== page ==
The future of ventricular assist devices is promising. Currently, we seem to be dealing with early prototypes. Many minor and major advances will take place in the field when we finally have a long-term device that can replace circulatory function. Nevertheless, any device should possess most of the following characteristics:
1. It must be totally implantable to lower the risk of infection significantly and to improve the quality of life for patients.
2. It must be effective enough to provide adequate blood flow to meet the variable hemodynamic needs associated with a normal lifestyle (allow for activity and mobility).
3. It must be reliable and durable. The current ventricular assist devices require a major operation to implant, and device failures require additional major surgery to change out the pumps. For FDA approval of the ventricular assist device as a destination therapy, 5-7 yr has been suggested as an acceptable length of time for durability.
4. It must be compatible with human physiology. For example, pressure wave generation over time must be acceptable to the human body, especially to the neurological system. With the axial flow pump design, diminished pulse pressure must be determined to be physiologically acceptable to the human body over the long term. Likewise, with the levitating axial flow pump design and its ability to generate adequate pulse pressures, pressure generation must be acceptable and thus likely to mimic the human physiological pressure waveform.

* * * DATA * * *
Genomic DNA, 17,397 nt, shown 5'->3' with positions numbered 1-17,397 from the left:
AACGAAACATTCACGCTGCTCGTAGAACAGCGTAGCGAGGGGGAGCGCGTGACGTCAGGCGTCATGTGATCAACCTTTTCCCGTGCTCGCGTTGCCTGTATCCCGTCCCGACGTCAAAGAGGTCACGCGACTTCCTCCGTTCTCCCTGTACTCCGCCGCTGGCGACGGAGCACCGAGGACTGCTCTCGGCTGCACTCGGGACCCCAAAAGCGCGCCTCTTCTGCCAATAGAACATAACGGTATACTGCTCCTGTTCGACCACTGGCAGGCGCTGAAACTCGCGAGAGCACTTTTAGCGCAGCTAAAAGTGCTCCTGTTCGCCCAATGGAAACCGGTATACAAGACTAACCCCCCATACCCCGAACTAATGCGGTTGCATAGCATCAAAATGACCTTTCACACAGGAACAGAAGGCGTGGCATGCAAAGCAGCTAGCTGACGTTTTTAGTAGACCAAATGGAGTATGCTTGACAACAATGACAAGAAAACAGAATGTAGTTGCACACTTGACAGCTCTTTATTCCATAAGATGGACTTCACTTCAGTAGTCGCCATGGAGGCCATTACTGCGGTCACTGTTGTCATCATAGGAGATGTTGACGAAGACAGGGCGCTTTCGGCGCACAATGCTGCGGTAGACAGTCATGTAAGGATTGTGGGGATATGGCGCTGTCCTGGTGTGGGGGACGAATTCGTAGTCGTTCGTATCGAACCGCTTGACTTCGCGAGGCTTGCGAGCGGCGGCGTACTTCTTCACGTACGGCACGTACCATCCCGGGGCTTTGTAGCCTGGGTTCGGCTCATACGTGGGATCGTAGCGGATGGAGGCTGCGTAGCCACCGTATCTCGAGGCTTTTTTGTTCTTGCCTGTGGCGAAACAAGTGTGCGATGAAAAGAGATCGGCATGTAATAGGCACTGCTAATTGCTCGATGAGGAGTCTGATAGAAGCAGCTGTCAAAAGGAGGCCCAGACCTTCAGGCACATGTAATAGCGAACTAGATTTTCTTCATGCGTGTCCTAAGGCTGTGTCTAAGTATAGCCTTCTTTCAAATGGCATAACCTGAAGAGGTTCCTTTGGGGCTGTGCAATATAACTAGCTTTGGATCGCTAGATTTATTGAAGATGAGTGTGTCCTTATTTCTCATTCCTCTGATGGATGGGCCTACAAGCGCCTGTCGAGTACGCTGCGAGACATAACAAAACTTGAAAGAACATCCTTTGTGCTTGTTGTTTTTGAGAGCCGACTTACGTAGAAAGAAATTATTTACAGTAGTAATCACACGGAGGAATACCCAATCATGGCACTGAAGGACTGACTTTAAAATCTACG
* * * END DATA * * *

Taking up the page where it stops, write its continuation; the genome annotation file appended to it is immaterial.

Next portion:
5. It must be small in size to ensure acceptable quality of life. Currently, the electrical motor-driven ventricular assist device is considered bulky and noisy, with significant motion associated with the slow torque motor. The future ventricular assist device must be even smaller, thus not impinging on other organ space; moreover, it must not cause pain because of motion or heaviness.
6. It must have minimal associated thromboembolic risks. The blood contact surface or physical property of the propulsion mechanism must not trigger intravascular thrombosis. Some of the current ventricular assist devices have associated adverse blood contact properties that are being addressed by aggressive anticoagulation regimens. In the future, the need for anticoagulation must be minimal. An optimal design would minimize the blood contact-related activation of the clotting cascade and thus cause minimal physical deformity of blood cells.
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This ebook provides an introductory explanation of the workings of the human body, with an effort to draw connections between the body systems and explain their interdependencies. A framework for the book is homeostasis and how the body maintains balance within each system. This is intended as a first introduction to physiology for a college-level course.